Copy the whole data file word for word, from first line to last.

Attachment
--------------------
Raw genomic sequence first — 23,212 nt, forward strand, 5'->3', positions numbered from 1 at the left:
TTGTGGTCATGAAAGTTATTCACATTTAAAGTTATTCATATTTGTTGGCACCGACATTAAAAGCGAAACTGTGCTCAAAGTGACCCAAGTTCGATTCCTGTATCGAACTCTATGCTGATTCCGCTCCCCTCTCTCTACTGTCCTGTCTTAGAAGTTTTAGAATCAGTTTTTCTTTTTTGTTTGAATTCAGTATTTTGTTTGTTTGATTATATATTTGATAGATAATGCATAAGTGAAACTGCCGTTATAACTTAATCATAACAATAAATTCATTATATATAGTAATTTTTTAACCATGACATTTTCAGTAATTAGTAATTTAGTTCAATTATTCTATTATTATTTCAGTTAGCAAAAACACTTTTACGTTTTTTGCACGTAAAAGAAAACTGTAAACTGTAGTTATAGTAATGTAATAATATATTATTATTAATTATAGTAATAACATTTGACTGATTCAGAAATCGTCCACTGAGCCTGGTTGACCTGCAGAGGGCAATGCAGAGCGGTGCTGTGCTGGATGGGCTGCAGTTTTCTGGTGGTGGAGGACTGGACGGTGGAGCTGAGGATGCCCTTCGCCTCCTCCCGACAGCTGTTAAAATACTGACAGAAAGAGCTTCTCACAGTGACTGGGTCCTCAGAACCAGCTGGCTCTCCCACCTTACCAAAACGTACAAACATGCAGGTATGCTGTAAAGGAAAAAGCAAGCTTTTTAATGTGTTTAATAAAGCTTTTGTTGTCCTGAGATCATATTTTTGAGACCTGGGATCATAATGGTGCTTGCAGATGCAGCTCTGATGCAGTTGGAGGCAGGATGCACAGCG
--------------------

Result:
Raw genomic sequence first — 23,212 nt, forward strand, 5'->3', positions numbered from 1 at the left:
TTGTGGTCATGAAAGTTATTCACATTTAAAGTTATTCATATTTGTTGGCACCGACATTAAAAGCGAAACTGTGCTCAAAGTGACCCAAGTTCGATTCCTGTATCGAACTCTATGCTGATTCCGCTCCCCTCTCTCTACTGTCCTGTCTTAGAAGTTTTAGAATCAGTTTTTCTTTTTTGTTTGAATTCAGTATTTTGTTTGTTTGATTATATATTTGATAGATAATGCATAAGTGAAACTGCCGTTATAACTTAATCATAACAATAAATTCATTATATATAGTAATTTTTTAACCATGACATTTTCAGTAATTAGTAATTTAGTTCAATTATTCTATTATTATTTCAGTTAGCAAAAACACTTTTACGTTTTTTGCACGTAAAAGAAAACTGTAAACTGTAGTTATAGTAATGTAATAATATATTATTATTAATTATAGTAATAACATTTGACTGATTCAGAAATCGTCCACTGAGCCTGGTTGACCTGCAGAGGGCAATGCAGAGCGGTGCTGTGCTGGATGGGCTGCAGTTTTCTGGTGGTGGAGGACTGGACGGTGGAGCTGAGGATGCCCTTCGCCTCCTCCCGACAGCTGTTAAAATACTGACAGAAAGAGCTTCTCACAGTGACTGGGTCCTCAGAACCAGCTGGCTCTCCCACCTTACCAAAACGTACAAACATGCAGGTATGCTGTAAAGGAAAAAGCAAGCTTTTTAATGTGTTTAATAAAGCTTTTGTTGTCCTGAGATCATATTTTTGAGACCTGGGATCATAATGGTGCTTGCAGATGCAGCTCTGATGCAGTTGGAGGCAGGATGCACAGCG